If it hasn’t worked in 20yrs, I doubt it will. This shows, if not stupidity, then that they are not that smart tactically. My parents were part of that group but left 5yrs ago when it became obvious that voting Green or Democrat sent a better message.

    There is evidence of smart and stupid people everywhere. In every party. A lot of people just want to vote as fast as possible and go home. Following a HTV is an easy way to do that.

    So MWH is right, many don’t think about their vote. However I know for a fact that many vote Green for the simple reason that they like me. While I like who they are voting for, I don’t like the reason.

  23. I might write more later, but I thought I should quickly add that my views are mine only, and I’m not a Greens member, and have not had any contact with the party for several years.

    My point about locked-in or rusted-on voters was not saying that just Labor has this type of voter. Of course the Liberals also have many who vote Liberal because they always have. But when Labor is nationally polling only 36% and only got 33% in Melbourne, I think this shows that either it is just locked-in voters who are left or many who have been locked-in have changed.

    Bazza – Remember that the Greens have already compromised to pass ALL 312 bills that Labor has put to the Senate. So, apart from the difference over AS, we already have a demonstrably effective government.

  24. I just looked at the link from Mod Lib, and noted that not only is the voter turnout incredibly low but the informal vote is 8.5%, which is very high.

    A lot of voters are saying “a curse on all your houses”.

  25. It would be strange that the informals are really “a curse on both houses” if the turnout is so low. It is probably due to the high number of candidates.

  26. Mate, have you done extensive research on the electors of Melbourne or do you just make things up?
    First the Green voters are more thinking and now the voters are protesting against all parties.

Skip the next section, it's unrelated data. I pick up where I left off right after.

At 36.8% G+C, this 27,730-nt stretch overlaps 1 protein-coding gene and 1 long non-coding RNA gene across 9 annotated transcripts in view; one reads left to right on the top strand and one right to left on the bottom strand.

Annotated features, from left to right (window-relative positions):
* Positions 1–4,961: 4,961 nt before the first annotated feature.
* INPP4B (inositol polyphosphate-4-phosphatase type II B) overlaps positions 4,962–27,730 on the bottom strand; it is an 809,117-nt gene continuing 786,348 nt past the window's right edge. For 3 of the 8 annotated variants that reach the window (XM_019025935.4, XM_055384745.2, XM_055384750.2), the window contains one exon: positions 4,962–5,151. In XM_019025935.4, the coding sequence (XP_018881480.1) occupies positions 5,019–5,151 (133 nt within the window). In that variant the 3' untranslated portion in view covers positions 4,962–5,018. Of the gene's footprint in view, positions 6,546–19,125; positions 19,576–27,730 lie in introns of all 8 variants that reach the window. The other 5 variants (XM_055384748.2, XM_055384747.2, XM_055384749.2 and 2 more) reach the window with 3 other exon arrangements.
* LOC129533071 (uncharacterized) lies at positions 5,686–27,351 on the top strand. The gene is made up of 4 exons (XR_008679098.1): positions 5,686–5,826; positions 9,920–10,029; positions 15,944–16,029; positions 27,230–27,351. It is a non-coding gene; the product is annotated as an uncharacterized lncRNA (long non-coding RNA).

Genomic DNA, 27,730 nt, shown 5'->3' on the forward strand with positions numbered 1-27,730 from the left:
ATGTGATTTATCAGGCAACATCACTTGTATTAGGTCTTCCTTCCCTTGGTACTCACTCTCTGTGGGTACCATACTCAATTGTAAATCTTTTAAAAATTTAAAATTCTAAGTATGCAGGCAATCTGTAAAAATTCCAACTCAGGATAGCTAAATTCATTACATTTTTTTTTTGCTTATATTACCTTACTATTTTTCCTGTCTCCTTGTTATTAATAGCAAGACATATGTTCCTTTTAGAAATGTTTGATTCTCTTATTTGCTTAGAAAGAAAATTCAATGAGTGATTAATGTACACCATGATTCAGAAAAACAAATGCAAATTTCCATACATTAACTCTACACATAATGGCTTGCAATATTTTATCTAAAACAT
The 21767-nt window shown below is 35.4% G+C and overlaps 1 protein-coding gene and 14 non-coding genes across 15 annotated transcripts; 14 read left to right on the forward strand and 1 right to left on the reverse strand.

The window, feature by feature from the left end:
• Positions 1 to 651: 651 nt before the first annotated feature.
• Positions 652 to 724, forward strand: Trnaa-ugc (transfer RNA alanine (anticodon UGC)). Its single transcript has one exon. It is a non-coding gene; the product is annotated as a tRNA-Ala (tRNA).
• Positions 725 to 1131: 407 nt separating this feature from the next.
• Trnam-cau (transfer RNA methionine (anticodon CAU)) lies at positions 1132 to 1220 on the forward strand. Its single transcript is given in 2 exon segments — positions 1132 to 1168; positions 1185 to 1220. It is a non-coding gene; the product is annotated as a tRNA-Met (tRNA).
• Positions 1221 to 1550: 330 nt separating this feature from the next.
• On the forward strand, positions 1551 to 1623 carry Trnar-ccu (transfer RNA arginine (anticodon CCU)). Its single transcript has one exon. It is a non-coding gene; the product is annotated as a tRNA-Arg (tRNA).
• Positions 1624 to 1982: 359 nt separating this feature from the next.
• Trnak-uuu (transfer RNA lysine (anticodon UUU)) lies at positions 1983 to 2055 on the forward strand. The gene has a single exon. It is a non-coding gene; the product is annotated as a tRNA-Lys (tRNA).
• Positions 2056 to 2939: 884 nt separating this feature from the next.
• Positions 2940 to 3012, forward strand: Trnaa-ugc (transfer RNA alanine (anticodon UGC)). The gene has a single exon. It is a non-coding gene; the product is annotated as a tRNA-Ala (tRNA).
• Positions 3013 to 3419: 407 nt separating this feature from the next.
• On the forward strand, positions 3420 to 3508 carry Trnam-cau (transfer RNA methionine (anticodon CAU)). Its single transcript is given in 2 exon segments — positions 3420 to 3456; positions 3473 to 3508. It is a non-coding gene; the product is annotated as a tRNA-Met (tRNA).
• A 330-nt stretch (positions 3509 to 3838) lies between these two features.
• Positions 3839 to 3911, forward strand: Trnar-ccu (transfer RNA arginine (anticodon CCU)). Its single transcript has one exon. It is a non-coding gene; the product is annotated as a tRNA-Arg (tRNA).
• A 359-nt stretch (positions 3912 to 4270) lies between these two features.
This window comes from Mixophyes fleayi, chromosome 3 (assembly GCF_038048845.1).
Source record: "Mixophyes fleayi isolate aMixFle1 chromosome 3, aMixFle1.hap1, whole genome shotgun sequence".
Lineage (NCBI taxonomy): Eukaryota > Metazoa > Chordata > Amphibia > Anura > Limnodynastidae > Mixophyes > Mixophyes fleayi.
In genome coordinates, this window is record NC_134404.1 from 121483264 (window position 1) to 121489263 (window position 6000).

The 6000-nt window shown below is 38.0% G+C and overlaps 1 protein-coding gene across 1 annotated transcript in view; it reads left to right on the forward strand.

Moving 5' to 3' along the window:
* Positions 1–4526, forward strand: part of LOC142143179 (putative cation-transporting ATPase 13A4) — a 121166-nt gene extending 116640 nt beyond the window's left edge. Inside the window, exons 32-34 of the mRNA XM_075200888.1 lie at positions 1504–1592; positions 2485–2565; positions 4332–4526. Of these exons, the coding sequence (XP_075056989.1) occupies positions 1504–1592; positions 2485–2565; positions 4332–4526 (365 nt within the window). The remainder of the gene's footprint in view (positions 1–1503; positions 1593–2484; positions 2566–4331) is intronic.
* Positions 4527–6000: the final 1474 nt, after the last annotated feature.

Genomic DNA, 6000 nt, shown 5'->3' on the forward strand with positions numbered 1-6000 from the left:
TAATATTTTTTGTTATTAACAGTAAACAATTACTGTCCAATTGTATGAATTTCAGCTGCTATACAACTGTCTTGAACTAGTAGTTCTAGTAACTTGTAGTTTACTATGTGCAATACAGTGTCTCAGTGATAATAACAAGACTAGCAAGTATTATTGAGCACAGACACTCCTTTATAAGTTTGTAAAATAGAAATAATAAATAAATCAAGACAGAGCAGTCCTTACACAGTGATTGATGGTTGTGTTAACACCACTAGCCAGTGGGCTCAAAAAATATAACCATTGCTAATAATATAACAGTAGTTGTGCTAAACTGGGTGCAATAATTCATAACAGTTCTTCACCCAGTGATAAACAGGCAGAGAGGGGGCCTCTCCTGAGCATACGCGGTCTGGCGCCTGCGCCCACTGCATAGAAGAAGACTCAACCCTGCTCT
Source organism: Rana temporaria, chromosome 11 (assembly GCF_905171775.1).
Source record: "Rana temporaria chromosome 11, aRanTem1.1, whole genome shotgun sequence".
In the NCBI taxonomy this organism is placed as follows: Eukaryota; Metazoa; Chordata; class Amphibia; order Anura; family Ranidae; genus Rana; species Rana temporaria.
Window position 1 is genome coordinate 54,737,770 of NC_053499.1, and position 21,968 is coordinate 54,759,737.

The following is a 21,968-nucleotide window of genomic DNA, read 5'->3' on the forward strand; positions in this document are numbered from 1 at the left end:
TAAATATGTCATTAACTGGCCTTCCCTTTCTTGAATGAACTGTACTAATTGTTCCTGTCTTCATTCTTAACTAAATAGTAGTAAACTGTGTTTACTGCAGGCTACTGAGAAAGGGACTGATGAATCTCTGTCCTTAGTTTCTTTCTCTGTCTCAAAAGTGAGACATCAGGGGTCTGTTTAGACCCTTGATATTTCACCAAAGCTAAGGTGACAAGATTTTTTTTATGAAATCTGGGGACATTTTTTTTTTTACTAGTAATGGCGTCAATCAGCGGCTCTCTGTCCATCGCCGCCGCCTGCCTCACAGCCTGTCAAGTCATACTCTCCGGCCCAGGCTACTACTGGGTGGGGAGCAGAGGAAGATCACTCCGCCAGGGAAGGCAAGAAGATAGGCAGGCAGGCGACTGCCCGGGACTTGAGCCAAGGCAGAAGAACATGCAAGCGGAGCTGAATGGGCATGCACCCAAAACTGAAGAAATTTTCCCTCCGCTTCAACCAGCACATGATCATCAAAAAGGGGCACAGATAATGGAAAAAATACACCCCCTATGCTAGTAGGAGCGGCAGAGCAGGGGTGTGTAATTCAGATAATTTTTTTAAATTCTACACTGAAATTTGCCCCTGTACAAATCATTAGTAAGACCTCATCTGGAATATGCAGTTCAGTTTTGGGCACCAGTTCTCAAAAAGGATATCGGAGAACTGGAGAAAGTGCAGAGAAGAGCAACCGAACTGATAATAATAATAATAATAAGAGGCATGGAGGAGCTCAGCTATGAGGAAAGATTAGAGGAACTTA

Perhaps some voters were away from home and didn’t have the option of absentee votes, perhaps some people couldn’t be bothered to vote in a byelection that had no effect on government and perhaps 16 candidates is likely to lead to more informals in compulsory preferencing.
    Who knows? but what we do know is that the Greens lost an election they thought they had in the bag. Perhaps you could use your superior Green thinking powers to analyse that.

  27. psyclaw

    amen three fold to your analysis of 2009 and greens – and there’s been contrition since

    also to as – there needs to be some border policy – some pragmatism would have signed onto agreement with timelines, caveats and conditions that could sink it all in 12 months anyway … negotiation is art of politics, and sometimes as with climate and as there was everything to gain and only a little to lose

  28. People tell me to stop posting yet Oakeshott and other Labor fan-boys are OK?!

    I said BEFORE the election that the it makes little difference to analysing the electorate whether the Greens get 49.9 or 50.1% of the vote.

    I think it a very reasonable conclusion that the low turnout and the high informal vote show voter disaffection with all parties. The reasons you give explain some of the low turnout and informal vote, but not most of it.

  29. Yes 50.1 vs 49.9 makes little difference but 48.5 vs 55 (which was what the “ALP internal polling” was saying as an indication of JGs terminal leadership) is a significant difference.

  30. Oakeshott – I’ll put my trust in the AEC and hope that your figures are wrong. My expectation is that the two party preferred formal vote equals 100% (not 103.5%).

    And 48.5% is about half. So it is still true to say that about half the voters preferred the Greens. And if getting only 33.3% of the primary vote in what used to be Labor heartland is a good result, what figure would you need to admit that the result was poor?

  31. My point was that the expectation was the Greens would get 55 and JG would be gone. They got 48.5.
    I live in Nats heartland but at the last election they got 33 2PP – demographics change and heartland is an emotive but not necessarily accurate term. Your lot have been predicting the fall of Melbourne since at least 2000. If you couldn’t win it this time you will never win it.

  32. Well if the Greens had got 55 I don’t see why that means that JG would be gone.

    And never say never in politics.